Singapore authorities block Noble's relisting plans

Singapore authorities block Noble's relisting plans

Noble Group said will seek changes to its original debt restructuring plan after Singapore's central bank and exchange regulator barred the commodities trader from transferring its listing status. Brandon Tanoto reports.

SINGAPORE: Singapore's central bank and exchange regulator have barred commodities trader Noble Group from transferring its listing status to New Noble as proposed under its restructuring plan.

The decision follows a "careful review" of the findings from the ongoing investigations into Noble Group and and its wholly owned subsidiary by the Monetary Authority of Singapore (MAS), the Commercial Affairs Department (CAD) and the Accounting and Corporate Regulatory Authority (ACRA), said the police, MAS and Singapore Exchange Regulation (SGX Regco) in a joint statement on Thursday (Dec 6).

"MAS and SGX RegCo have concluded that there are significant uncertainties about the financial position of New Noble," the authorities said.

"It would be imprudent to allow the re-listing as investors will not be able to trade in New Noble’s shares on an informed basis. MAS and SGX RegCo will therefore not allow the re-listing of New Noble to proceed," they added.

Noble, once Asia's top commodity trader, has seen its market value all but wiped out from US$6 billion in February 2015 after its accounting was questioned by Iceberg Research.

To rescue itself, Noble has shrunk its business by selling billions of dollars of assets, taking hefty writedowns and cutting hundreds of jobs, while defending its accounting.

The company is also planning to transform into an Asia-focused coal-trading business and list the overhauled business.

This was thrown into doubt last month after the authorities announced that Noble Group was being investigated for suspected false and misleading statements, as well as breaches of disclosure requirements under the Securities and Futures Act.

The group's wholly owned subsidiary, Noble Resources International (NRI), was also under investigation for potential non-compliance with accounting standards under the Companies Act. 


On Friday, the Noble Group released a statement saying that it intends to take steps to preserve value for stakeholders, including through implementation of restructuring by an alternative process following the decision by the Singapore authorities.  

"The Board regrets that after almost 19 months of engagement with its stakeholders, including shareholders, creditors and regulators, it has been informed that MAS and SGX Regco have decided not to allow the Company to transfer its listing status to New Noble as part of the restructuring," it said. 

"During this period, the company has sought and obtained all necessary shareholder and creditor approvals, as well as obtaining the sanction of the English Court and the Bermuda Court for the Schemes, and recognition of the English Scheme in the US under Chapter 15 of the US Code."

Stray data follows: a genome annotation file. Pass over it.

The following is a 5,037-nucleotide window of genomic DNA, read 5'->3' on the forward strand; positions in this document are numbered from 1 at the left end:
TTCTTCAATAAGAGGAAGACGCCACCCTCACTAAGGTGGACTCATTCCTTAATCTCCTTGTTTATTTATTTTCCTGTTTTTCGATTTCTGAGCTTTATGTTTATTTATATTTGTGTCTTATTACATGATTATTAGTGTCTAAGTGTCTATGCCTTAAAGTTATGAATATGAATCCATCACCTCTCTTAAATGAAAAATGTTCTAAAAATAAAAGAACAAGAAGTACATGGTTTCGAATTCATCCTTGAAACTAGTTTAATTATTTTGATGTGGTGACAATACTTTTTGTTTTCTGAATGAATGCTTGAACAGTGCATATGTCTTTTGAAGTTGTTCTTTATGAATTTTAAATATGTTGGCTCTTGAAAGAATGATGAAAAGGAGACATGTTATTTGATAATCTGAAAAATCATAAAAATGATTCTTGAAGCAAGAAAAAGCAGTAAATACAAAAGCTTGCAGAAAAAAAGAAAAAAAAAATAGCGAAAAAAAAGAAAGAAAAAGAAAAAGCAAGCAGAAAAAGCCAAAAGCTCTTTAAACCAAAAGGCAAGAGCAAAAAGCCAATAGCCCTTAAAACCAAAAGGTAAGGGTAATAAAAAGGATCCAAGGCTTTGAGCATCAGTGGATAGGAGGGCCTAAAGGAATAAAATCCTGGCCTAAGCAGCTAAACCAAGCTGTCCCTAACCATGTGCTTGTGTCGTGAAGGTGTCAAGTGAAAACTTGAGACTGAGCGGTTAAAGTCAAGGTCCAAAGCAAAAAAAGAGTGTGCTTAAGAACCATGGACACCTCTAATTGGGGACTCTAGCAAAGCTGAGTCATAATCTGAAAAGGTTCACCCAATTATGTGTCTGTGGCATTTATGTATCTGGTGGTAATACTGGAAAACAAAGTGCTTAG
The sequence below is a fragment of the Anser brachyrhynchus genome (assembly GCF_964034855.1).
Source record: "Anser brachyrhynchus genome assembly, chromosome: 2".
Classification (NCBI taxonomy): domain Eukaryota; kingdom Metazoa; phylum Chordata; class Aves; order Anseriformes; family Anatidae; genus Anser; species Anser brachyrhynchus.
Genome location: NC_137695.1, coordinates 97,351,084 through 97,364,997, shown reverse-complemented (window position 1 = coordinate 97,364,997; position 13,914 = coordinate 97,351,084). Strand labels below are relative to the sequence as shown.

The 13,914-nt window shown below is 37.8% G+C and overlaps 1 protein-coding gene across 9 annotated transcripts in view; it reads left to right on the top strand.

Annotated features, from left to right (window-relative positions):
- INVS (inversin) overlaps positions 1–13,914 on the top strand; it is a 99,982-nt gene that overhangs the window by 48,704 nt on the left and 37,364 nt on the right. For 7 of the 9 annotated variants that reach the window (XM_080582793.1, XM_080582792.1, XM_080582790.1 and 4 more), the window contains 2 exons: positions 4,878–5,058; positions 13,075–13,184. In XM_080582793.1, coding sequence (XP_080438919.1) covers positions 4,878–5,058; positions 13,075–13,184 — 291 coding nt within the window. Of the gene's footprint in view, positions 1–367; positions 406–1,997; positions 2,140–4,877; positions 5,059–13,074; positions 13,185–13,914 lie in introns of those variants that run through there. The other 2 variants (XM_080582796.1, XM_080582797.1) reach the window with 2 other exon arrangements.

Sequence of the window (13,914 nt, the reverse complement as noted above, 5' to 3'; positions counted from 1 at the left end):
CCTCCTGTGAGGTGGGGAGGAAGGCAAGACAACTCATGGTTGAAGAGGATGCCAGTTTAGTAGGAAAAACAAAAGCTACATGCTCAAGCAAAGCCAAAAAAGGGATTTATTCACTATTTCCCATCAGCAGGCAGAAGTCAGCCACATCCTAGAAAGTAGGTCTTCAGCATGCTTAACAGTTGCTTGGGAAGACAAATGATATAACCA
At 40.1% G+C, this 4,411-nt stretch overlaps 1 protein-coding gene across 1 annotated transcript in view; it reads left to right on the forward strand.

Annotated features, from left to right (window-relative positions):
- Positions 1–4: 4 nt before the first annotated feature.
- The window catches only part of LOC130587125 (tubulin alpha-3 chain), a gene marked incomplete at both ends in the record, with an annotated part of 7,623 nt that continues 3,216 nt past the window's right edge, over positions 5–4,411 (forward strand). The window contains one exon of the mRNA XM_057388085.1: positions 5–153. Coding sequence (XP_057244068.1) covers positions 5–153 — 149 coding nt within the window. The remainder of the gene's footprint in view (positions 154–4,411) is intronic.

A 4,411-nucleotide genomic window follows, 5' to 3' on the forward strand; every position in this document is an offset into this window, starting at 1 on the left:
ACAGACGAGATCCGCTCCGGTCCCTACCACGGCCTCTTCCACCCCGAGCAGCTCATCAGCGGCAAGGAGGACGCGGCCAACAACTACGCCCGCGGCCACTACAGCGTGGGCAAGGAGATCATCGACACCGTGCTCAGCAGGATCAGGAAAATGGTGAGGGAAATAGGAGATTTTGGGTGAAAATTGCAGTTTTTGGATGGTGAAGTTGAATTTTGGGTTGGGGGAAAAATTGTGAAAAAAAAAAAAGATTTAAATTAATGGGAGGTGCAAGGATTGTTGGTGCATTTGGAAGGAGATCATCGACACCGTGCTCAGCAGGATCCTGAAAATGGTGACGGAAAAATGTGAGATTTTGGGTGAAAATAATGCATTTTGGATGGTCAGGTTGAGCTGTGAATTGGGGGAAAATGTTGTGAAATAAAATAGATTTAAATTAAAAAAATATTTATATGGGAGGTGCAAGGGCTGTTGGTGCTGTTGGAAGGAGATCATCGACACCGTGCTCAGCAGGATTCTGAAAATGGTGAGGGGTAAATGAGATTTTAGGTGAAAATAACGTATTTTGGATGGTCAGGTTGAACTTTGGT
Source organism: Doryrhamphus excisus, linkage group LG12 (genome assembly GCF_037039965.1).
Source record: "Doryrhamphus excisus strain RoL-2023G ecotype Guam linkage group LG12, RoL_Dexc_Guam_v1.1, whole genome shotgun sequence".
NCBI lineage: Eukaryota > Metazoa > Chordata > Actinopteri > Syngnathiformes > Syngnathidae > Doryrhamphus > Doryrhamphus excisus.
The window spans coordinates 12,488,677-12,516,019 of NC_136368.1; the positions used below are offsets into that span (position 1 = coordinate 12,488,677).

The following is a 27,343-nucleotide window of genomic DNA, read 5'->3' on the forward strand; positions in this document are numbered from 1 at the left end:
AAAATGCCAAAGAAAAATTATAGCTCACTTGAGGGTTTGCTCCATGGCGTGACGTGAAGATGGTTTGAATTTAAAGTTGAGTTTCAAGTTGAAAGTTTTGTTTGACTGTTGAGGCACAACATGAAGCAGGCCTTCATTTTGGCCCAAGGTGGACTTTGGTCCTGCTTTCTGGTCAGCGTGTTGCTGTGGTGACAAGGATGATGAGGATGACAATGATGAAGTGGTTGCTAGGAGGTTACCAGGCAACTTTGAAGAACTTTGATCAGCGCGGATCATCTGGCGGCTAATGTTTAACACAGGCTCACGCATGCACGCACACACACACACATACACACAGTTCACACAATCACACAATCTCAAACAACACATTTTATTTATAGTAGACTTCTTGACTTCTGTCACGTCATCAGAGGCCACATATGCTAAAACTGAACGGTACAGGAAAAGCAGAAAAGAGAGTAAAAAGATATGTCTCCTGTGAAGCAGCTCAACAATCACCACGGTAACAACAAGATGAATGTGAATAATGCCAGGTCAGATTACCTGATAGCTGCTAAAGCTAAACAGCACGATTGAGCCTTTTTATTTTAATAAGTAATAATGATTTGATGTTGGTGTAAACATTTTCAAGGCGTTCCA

It added: "While this is a very disappointing development in this protracted process, the Board, having consulted with the Ad Hoc Group, intends to preserve value for all stakeholders by completing the restructuring in the form set out in the Circular and the Explanatory Statement, other than the transfer of the company’s listing status. 

"In doing so, the Board, in discharging its fiduciary duties, may implement the restructuring through a court-appointed officer."

READ: Noble Group says to push on with restructuring despite regulatory probe

The authorities said in the press release on Thursday that they have been carefully reviewing since 2015 the allegations raised by various parties against Noble Groupand following up on information and leads provided.

Despite the clean audit opinions issued by Noble Group’s statutory auditors for financial years 2014, 2015 and 2016, the authorities continued to gather and review information, including data relating to substantial write-downs the company announced in late 2017 and early 2018.

These provided the basis for authorities to start investigations into potential breaches of Singapore's laws, they said.

During the investigations, Noble Group submitted to SGX RegCo a set of simulated financial statements to illustrate the effect on New Noble’s financial statements after considering the potential non-compliance with accounting standards highlighted by ACRA.

According to the simulated financial statements, the net asset value (NAV) of New Noble as at Dec 31, 2017 could be adjusted downwards by about 40 per cent. 

The NAV as at Mar 31, 2018 could be adjusted downwards by about 45 per cent, according to the news release. 

These adjustments would be in addition to the write-downs of more than US$2 billion already made by Noble Group in FY2017.

There could also be further reductions in the value arising from further investigations beyond non-compliance with accounting standards.

READ: Fighting to survive: Noble Group's fate hangs on investors restructuring vote

There are also other areas in connection with Noble Group’s financial statements, including valuation of commodity contracts and other related assets, that MAS and CAD are looking into, they said.

"The findings arising from these investigations could potentially lead to a further erosion of New Noble’s NAV," read the press release.

Source: CNA/Reuters/aa(aj)